tegral (Bustince et al., 2020). Also, for each state,

we may have a different fuzzy measure, which

means that the fuzzy measure is dependent on Y

Y

Y

det

CC-separation Measure Applied in Business Group Decision Making

455

Figure 2: Diagram of the GMC-RTOPSIS process. The separation measure step is where the CC-separation measure is used.

Source: The authors.

Step 5. For each i ∈ {1,..., m}, calculate the

relative closeness coefﬁcient to the ideal solution

with:

CC

i

(Y

Y

Y ) =

S

−

i

(Y

Y

Y )

S

−

i

(Y

Y

Y ) + S

+

i

(Y

Y

Y )

;

Step 6. By using probability distributions in the

DM, it is introduced a bootstrapped probability

distribution in the CC

i

values, so as a point repre-

sentation for this distribution we minimize a pre-

deﬁned risk function:

cc

i

= argmin

c

R(c)

= argmin

c

Z

R

L(c, CC

i

(Y

Y

Y )) dF(CC

i

(Y

Y

Y )); (5)

Step 7. If there is at least one non-processed state

x, return to Step 0;

Step 8. Aggregate the cc

i

values from all the

states with

c

cc

i

= f

x∈X

(cc

i

(x)), where f is an ag-

gregation function.

Step 9. Finally, rank the alternatives from the

highest to the lowest

c

cc

i

values.

3 GENERALIZATION OF THE

GMC-RTOPSIS BY USING

CC-INTEGRALS

Using the Choquet integral in the separation mea-

sure, the GMC-RTOPSIS method allows for interac-

tion among different criteria. This is the step where

this study incorporates the CC-integrals in place of

the Choquet integral.

We introduce the CC-separation measure by:

Deﬁnition 3.1 (CC-separation measure). Let Co be

a bivariate copula and m a fuzzy measure. A CC-

separation measure S

∗

: [0,1]

2

→ [0,1] is deﬁned, for

all i ∈ {1,. .. ,m}, by the functions:

S

+

i

(Y

Y

Y ) =

"

n

∑

j=1

Co

d

+

i( j)

2

, m

Y

Y

Y

C

C

C

+

( j)

−Co

d

+

i( j−1)

2

, m

Y

Y

Y

C

C

C

+

( j)

#

1/2

S

−

i

(Y

Y

Y ) =

"

n

∑

j=1

Co

d

−

i( j)

2

, m

Y

Y

Y

C

C

C

−

( j)

−Co

d

−

i( j−1)

2

, m

Y

Y

Y

C

C

C

−

( j)

#

1/2

where d

+

i( j)

, d

−

i( j)

, C

C

C

+

( j)

, C

C

C

−

( j)

and m

Y

Y

Y

are deﬁned as in

Step 4 of the GMC-RTOPSIS algorithm. Note that

the separation measure is the squared root of the CC-

integral, which is an aggregation function as shown

in (Lucca et al., 2017a).

ICEIS 2021 - 23rd International Conference on Enterprise Information Systems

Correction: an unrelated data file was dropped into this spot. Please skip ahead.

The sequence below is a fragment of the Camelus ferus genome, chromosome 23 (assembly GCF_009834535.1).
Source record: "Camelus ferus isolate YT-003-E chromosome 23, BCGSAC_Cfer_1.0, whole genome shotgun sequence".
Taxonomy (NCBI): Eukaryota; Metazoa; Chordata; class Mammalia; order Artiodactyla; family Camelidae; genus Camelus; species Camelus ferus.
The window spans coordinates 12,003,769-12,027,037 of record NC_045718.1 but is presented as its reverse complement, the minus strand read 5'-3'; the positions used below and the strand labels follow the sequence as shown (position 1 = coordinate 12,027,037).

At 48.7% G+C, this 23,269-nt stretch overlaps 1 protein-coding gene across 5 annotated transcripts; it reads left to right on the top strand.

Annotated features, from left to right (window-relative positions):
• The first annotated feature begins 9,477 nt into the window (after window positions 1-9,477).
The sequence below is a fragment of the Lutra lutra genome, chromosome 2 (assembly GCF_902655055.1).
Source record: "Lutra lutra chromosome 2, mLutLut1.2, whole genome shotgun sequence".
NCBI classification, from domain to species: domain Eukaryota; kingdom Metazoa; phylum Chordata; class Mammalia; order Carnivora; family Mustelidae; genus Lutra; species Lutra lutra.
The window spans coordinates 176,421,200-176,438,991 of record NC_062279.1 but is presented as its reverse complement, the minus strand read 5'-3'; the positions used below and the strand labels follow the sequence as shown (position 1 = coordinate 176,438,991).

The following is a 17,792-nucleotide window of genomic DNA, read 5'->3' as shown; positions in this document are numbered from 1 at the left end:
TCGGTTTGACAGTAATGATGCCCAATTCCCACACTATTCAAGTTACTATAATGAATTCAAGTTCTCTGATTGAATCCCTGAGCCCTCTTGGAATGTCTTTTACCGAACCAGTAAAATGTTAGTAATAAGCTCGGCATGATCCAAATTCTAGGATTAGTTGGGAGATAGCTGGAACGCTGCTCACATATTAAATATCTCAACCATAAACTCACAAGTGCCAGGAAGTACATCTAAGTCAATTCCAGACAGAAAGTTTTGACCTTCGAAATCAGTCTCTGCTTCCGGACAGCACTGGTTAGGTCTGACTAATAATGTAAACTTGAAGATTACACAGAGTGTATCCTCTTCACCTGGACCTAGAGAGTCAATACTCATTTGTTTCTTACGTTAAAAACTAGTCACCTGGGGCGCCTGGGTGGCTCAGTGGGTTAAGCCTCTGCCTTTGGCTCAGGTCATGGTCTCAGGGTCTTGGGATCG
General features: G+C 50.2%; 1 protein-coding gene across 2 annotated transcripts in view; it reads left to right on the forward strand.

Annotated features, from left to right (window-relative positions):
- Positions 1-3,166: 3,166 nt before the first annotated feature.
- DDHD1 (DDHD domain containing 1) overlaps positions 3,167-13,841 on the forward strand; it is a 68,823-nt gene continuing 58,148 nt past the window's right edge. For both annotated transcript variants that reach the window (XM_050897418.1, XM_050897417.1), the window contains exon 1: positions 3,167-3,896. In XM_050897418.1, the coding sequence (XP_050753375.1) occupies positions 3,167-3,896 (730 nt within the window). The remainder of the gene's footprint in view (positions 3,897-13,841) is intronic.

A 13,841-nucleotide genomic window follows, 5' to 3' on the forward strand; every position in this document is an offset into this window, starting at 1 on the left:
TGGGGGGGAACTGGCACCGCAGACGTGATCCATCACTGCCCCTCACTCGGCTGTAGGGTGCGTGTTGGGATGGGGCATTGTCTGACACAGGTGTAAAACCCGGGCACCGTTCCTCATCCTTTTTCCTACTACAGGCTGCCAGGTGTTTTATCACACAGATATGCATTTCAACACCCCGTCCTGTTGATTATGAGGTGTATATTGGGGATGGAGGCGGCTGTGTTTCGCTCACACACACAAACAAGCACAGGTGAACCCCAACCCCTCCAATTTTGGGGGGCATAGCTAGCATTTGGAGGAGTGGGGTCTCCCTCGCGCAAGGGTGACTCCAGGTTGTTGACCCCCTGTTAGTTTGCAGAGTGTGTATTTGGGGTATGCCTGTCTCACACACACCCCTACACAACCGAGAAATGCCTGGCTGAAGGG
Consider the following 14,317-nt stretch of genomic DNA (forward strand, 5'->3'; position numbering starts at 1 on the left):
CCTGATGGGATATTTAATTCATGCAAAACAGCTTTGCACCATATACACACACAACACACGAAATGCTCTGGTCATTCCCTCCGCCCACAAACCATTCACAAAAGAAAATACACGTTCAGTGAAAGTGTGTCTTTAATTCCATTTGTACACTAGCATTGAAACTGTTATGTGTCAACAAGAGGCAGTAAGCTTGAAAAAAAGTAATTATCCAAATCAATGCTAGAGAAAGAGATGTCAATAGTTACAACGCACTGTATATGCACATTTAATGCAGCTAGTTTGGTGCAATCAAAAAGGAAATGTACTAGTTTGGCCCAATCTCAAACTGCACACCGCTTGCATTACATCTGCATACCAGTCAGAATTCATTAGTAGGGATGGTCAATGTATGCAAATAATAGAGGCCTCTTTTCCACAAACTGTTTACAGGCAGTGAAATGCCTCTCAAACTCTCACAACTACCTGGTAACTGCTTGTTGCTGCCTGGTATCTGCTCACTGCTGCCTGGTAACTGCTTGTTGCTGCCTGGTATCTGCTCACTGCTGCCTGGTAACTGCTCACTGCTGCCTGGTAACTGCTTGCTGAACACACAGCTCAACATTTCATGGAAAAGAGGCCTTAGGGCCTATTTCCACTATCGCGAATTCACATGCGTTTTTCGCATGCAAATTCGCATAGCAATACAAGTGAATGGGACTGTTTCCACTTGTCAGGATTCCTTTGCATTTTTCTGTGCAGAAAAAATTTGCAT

456

4 EXPERIMENTAL

FRAMEWORK

In this section, we present the application of the CC-

separations in the GMC-RTOPSIS. To do so, we start

describing the methodology adopted in the study; af-

ter that, the example in which we apply our approach

is described, and lastly, the obtained results are pre-

sented and discussed.

4.1 Methodology

In this study, we will apply the proposed CC-

separation measure to the Case Study 2 introduced

in (Lourenzutti et al., 2017) and used in (Wieczyn-

ski et al., 2020) to ease the comparison between the

different CC-integrals.

To perform the simulation, we used 10,000 sam-

ples from the DM. We also applied a particle swarm

optimization to learn the fuzzy measure using 30 par-

ticles and 100 interactions. The PSO is used since the

original method had good outcomes with the method.

In this study we used the copula functions from

Table 1. We highlight that we used 2 different values

for the α parameter, which are α = 0.1, selected from

the literature (Lucca et al., 2017a), and α = 0.6, which

was the best ﬁt for the problem presented in this paper

based on the difference between the ﬁrst and second

ranked alternatives, when compared to other α values.

For the risk function, given in Eq. (5), it was used

the squared loss:

L(cc, CC

i

) = (cc −CC

i

)

2

.

This result in the mean function being the point esti-

mator for the process.

Also, we use the aggregation function bellow in

the Step 8 of the algorithm:

WAM

i

= w(S

1

) ·cc

i

(S

1

) + w(S

2

) ·cc

i

(S

2

).

For the analysis of the results from the different cop-

ula functions, we use the difference between the alter-

native ranked ﬁrst to the second ranked with:

∆

R1,R2

= max ( ˆc

1

) −max ( ˆc

2

)

where ˆc

1

= {cc

i

| i ∈ {1,.. ., m}} and ˆc

2

= ˆc

1

−

{max( ˆc

1

)}.

Lastly, since we are altering only the Choquet

function, the algorithm maintains its original com-

plexity.

4.2 The Considered Problem